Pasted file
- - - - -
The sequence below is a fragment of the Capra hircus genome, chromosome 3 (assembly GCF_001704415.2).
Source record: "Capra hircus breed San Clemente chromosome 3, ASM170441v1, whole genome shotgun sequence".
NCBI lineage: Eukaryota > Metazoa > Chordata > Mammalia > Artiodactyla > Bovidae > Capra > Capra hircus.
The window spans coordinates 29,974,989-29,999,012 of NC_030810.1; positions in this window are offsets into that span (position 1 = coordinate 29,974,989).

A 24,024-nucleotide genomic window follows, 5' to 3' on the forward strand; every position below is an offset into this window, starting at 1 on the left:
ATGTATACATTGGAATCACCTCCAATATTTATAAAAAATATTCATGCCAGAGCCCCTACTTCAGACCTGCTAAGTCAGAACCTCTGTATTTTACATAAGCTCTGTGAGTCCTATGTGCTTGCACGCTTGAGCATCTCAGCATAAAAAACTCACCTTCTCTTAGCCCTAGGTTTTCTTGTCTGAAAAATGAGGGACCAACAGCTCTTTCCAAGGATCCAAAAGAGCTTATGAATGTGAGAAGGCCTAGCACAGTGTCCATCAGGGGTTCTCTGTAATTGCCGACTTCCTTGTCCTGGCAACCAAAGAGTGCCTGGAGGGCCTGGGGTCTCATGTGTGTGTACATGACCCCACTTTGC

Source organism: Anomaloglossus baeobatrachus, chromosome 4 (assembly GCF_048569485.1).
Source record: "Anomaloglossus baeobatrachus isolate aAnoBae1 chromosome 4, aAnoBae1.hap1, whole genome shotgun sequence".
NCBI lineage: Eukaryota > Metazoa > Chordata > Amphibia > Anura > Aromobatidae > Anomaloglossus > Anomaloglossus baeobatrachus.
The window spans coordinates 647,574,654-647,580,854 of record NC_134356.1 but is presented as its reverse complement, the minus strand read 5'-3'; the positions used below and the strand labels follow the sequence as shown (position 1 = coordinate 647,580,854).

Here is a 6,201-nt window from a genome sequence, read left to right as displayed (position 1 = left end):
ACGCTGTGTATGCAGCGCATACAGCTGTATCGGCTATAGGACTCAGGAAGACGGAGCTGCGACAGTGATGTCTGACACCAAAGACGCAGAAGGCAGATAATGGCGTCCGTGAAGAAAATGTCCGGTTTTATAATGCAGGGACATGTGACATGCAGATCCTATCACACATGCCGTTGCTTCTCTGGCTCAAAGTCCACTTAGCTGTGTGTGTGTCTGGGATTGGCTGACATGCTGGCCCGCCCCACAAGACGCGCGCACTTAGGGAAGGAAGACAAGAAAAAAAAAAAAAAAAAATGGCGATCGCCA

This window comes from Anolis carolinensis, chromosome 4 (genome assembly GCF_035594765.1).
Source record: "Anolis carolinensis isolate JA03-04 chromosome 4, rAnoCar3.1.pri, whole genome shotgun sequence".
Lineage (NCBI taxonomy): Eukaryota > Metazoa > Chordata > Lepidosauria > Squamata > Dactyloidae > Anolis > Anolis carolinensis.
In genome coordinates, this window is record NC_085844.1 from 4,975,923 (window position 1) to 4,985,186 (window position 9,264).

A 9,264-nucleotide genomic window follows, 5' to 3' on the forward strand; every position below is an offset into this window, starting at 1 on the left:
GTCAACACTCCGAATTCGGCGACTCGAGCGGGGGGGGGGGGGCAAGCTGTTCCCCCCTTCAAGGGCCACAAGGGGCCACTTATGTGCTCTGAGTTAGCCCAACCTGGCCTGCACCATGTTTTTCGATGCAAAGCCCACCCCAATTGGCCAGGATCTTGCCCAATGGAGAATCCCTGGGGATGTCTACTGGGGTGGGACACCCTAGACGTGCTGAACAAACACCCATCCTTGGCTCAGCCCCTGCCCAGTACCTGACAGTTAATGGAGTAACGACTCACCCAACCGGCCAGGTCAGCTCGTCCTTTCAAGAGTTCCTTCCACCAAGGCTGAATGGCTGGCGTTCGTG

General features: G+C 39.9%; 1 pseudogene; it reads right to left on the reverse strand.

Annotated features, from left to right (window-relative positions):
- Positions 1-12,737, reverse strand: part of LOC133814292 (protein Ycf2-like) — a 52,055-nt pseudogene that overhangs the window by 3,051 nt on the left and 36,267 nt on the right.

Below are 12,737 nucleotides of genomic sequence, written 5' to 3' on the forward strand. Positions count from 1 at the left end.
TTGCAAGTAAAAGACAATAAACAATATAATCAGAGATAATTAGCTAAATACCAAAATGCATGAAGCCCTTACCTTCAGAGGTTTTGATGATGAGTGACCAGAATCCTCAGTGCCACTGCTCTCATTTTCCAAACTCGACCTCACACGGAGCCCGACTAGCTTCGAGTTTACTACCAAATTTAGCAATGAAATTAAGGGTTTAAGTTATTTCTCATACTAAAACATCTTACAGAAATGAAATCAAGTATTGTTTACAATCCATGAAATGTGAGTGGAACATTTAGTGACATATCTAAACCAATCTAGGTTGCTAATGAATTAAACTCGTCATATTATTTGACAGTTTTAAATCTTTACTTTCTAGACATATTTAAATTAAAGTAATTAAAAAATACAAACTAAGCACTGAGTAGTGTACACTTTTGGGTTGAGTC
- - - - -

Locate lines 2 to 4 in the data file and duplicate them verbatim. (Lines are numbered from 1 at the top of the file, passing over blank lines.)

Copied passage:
Source record: "Capra hircus breed San Clemente chromosome 3, ASM170441v1, whole genome shotgun sequence".
NCBI lineage: Eukaryota > Metazoa > Chordata > Mammalia > Artiodactyla > Bovidae > Capra > Capra hircus.
The window spans coordinates 29,974,989-29,999,012 of NC_030810.1; positions in this window are offsets into that span (position 1 = coordinate 29,974,989).